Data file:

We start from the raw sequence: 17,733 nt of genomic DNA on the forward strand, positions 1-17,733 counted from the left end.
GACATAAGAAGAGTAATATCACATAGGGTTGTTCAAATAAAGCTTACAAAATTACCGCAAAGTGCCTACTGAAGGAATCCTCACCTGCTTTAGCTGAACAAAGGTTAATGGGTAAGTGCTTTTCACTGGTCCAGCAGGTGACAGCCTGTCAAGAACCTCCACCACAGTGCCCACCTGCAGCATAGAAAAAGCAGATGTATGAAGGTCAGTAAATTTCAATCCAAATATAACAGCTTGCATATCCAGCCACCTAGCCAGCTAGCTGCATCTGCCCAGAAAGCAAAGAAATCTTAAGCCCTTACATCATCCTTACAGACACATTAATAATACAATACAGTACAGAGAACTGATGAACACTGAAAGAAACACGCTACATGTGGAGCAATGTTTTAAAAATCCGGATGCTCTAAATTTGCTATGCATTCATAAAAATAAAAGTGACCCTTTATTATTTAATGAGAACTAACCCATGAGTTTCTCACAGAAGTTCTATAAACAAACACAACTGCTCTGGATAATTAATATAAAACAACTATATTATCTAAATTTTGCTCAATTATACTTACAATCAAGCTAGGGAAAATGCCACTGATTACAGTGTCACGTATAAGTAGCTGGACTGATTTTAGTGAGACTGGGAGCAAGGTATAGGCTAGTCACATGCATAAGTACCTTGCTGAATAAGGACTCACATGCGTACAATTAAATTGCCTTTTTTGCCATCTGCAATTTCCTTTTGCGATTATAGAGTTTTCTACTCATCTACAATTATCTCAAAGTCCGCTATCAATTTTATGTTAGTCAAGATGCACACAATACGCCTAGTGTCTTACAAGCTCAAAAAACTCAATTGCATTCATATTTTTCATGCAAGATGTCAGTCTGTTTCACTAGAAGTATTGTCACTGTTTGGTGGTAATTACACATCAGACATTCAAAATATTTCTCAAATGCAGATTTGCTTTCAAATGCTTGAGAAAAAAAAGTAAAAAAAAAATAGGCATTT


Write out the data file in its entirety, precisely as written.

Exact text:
We start from the raw sequence: 17,733 nt of genomic DNA on the forward strand, positions 1-17,733 counted from the left end.
GACATAAGAAGAGTAATATCACATAGGGTTGTTCAAATAAAGCTTACAAAATTACCGCAAAGTGCCTACTGAAGGAATCCTCACCTGCTTTAGCTGAACAAAGGTTAATGGGTAAGTGCTTTTCACTGGTCCAGCAGGTGACAGCCTGTCAAGAACCTCCACCACAGTGCCCACCTGCAGCATAGAAAAAGCAGATGTATGAAGGTCAGTAAATTTCAATCCAAATATAACAGCTTGCATATCCAGCCACCTAGCCAGCTAGCTGCATCTGCCCAGAAAGCAAAGAAATCTTAAGCCCTTACATCATCCTTACAGACACATTAATAATACAATACAGTACAGAGAACTGATGAACACTGAAAGAAACACGCTACATGTGGAGCAATGTTTTAAAAATCCGGATGCTCTAAATTTGCTATGCATTCATAAAAATAAAAGTGACCCTTTATTATTTAATGAGAACTAACCCATGAGTTTCTCACAGAAGTTCTATAAACAAACACAACTGCTCTGGATAATTAATATAAAACAACTATATTATCTAAATTTTGCTCAATTATACTTACAATCAAGCTAGGGAAAATGCCACTGATTACAGTGTCACGTATAAGTAGCTGGACTGATTTTAGTGAGACTGGGAGCAAGGTATAGGCTAGTCACATGCATAAGTACCTTGCTGAATAAGGACTCACATGCGTACAATTAAATTGCCTTTTTTGCCATCTGCAATTTCCTTTTGCGATTATAGAGTTTTCTACTCATCTACAATTATCTCAAAGTCCGCTATCAATTTTATGTTAGTCAAGATGCACACAATACGCCTAGTGTCTTACAAGCTCAAAAAACTCAATTGCATTCATATTTTTCATGCAAGATGTCAGTCTGTTTCACTAGAAGTATTGTCACTGTTTGGTGGTAATTACACATCAGACATTCAAAATATTTCTCAAATGCAGATTTGCTTTCAAATGCTTGAGAAAAAAAAGTAAAAAAAAAATAGGCATTT